[Python-ideas] stdlib upgrades

Jesse Noller jnoller at gmail.com
Tue Jun 1 16:46:48 CEST 2010

On Tue, Jun 1, 2010 at 4:54 AM, Tarek Ziadé <ziade.tarek at gmail.com> wrote:
> Hello,
> That's not a new idea, but I'd like to throw it here again.
> Some modules/packages in the stdlib are pretty isolated, which means
> that they could be upgraded with no
> harm, independently from the rest. For example the unittest package,
> or the email package.
> Here's an idea:
> 1 - add a version number in each package or module of the stdlib that
> is potentially upgradable
> 2 - create standalone releases of these modules/packages at PyPI, in a
> restricted area 'stdlib upgrades'
>     that can be used only by core devs to upload new versions. Each
> release lists the precise
>     Python versions it's compatible with.
> 3 - once distutils2 is back in the stdlib, provide a command line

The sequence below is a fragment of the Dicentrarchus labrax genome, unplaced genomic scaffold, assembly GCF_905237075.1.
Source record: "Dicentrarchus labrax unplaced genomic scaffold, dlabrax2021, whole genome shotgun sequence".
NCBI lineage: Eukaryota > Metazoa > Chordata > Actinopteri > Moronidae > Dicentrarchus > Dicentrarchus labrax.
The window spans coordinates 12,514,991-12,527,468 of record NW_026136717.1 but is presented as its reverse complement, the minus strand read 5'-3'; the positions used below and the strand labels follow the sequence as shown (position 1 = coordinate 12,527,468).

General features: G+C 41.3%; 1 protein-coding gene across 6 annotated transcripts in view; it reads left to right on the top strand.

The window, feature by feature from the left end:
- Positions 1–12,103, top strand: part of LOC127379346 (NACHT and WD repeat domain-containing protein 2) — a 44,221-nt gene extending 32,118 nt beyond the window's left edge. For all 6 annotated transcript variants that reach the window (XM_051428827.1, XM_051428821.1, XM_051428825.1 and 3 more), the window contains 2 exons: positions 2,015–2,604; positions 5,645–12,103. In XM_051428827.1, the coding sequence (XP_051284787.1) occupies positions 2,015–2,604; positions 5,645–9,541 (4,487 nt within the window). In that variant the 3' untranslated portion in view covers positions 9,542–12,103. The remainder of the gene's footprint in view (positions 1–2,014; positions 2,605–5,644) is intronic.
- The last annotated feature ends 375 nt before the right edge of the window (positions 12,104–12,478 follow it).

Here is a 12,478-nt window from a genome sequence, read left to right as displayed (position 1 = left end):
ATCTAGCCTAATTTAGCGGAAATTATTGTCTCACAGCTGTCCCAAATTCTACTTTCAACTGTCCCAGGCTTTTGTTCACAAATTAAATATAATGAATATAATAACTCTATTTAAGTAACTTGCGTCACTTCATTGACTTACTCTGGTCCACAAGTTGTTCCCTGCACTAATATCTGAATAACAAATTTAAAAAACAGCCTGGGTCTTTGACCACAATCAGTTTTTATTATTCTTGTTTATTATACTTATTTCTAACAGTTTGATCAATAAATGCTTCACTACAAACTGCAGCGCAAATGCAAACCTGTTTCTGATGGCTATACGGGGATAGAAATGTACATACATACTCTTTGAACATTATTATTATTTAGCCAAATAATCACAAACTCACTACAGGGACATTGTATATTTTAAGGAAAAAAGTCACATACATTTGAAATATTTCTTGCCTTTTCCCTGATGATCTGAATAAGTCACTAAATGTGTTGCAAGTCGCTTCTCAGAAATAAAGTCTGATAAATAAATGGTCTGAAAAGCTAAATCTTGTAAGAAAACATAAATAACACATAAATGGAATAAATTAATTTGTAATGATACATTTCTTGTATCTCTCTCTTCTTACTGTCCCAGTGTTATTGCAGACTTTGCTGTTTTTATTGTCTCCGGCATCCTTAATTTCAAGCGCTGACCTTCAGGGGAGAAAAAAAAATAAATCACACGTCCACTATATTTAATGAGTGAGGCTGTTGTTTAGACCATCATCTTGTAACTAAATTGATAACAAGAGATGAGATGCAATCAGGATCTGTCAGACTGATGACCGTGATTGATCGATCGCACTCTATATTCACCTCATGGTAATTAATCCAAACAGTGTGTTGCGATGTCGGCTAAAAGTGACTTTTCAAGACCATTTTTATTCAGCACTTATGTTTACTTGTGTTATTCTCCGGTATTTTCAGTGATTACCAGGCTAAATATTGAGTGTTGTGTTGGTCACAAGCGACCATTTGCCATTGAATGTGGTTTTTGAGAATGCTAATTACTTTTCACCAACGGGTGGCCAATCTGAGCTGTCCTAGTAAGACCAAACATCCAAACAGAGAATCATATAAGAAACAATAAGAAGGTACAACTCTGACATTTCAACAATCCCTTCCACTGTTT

> interface to list upgradable packages, and make
>     it possible to upgrade them
> 4 - an upgraded package lands in a new specific site-packages
> directory and is loaded *before* the one in Lib
> Regards
> Tarek

I dislike this more than I thought I would - I would rather have the
stdlib broken out from core and have it have more releases than the
whole of python then allowing for piecemeal "blessed" upgrades.
Allowing piecemeal upgrades of the stdlib means you have to say
something akin to:

"I support Python 2.6, with the upgraded unittest (, socket
( and multiprocessing modules"

And so on. Sure, API compatibility should be "fine" - but we all know
that there are exceptions to the rule all the time, and that alone is
enough to put the nix on allowing arbitrary upgrades of individual
modules within the standard lib. For package authors, and users, the
simple "I support 2.6" statement is key. For corporations with strict
upgrade checks and verifications, the same applies.


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